This is awesome progress on the best AR delivery approach we can currently conceive (short of neural implants, which are a very long ways off).
AR Contact Lenses are the right way to go because they would provide the ultimate field of view, best use of spatial resolution (no wasted pixels), best ways to track eye gaze direction (track the lenses relative to some fixed point on the head), the least geeky form factor (often no glasses required), integrate with individually corrective lenses, and probably provide the lowest power consumption of any approach. And as a bonus, they provide a natural way to turn AR into VR at any time — just close your eyes and you can be “anywhere else.”
For all the hope and hype, glasses are just a stepping stone. Alas, they’re currently 100x easier to solve (and that’s not saying they’re easy either).
In terms of challenges for these AR contact lenses, there’s the small problem of focusing the image properly. It’s non-trivial to build a lens that can sit on the cornea and also focus on the cornea. And the power issues are yet to be solved. The device will either need wireless power from nearby RF/induction or sip your body’s natural power (electric, metabolic) at suitably low levels. That’s being looked at too, but I imagine will be the last problem solved here. Less challenging is the issue of rotation and drift of the lenses w.r.t. the pupil.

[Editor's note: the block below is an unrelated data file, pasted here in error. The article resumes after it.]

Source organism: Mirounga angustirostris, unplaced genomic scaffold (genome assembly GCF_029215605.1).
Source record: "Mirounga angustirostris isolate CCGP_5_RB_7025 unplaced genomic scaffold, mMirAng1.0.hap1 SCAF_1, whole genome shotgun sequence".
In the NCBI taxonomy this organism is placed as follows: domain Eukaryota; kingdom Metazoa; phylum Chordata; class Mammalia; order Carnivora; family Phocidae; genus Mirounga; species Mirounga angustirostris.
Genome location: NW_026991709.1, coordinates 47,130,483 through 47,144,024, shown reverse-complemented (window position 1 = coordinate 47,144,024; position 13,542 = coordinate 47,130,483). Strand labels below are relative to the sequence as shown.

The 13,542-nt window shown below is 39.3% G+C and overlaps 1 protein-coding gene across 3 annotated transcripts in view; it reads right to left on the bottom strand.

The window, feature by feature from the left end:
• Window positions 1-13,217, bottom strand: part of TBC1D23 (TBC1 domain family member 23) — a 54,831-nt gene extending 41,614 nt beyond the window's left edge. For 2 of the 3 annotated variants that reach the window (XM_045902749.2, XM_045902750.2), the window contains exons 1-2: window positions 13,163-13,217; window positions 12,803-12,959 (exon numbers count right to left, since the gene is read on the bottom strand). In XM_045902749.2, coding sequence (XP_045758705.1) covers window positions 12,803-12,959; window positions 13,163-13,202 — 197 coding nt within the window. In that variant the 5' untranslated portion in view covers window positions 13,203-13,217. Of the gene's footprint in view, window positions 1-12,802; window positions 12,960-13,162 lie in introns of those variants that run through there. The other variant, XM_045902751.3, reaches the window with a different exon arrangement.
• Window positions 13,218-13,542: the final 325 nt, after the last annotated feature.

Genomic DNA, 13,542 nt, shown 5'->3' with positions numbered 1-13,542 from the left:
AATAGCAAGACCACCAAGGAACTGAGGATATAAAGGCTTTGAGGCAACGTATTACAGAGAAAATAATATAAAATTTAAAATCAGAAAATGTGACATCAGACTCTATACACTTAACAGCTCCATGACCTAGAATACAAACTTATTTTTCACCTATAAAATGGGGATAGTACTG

One very basic thing to keep in mind is LCDs don’t actually emit any light, only filter (and usually starting at around 50% opacity). So even when perfected, these babies can only selectively reduce natural light (making the AR/VR combo above not quite feasible with this approach). That’s good enough for some applications, like text overlays, but it generally requires a bright natural environment or other backlight to work in the general case. No light = no contrast.
A clever combination of this LCD and something like OLED or edge-lit LEDs might do the trick (and also make your eyes glow). However, I have not heard of similar OLEDs that are also transparent — yet. The closest I’ve seen is a transparent OLED for cell phones, and that is probably better termed “translucent” since the pass-through is not exactly crisp and clear.
All in all, this is great progress. It makes me think 2020 is the magic date for AR contact lenses. I’d expect to see much more progress in the next 3-5 years.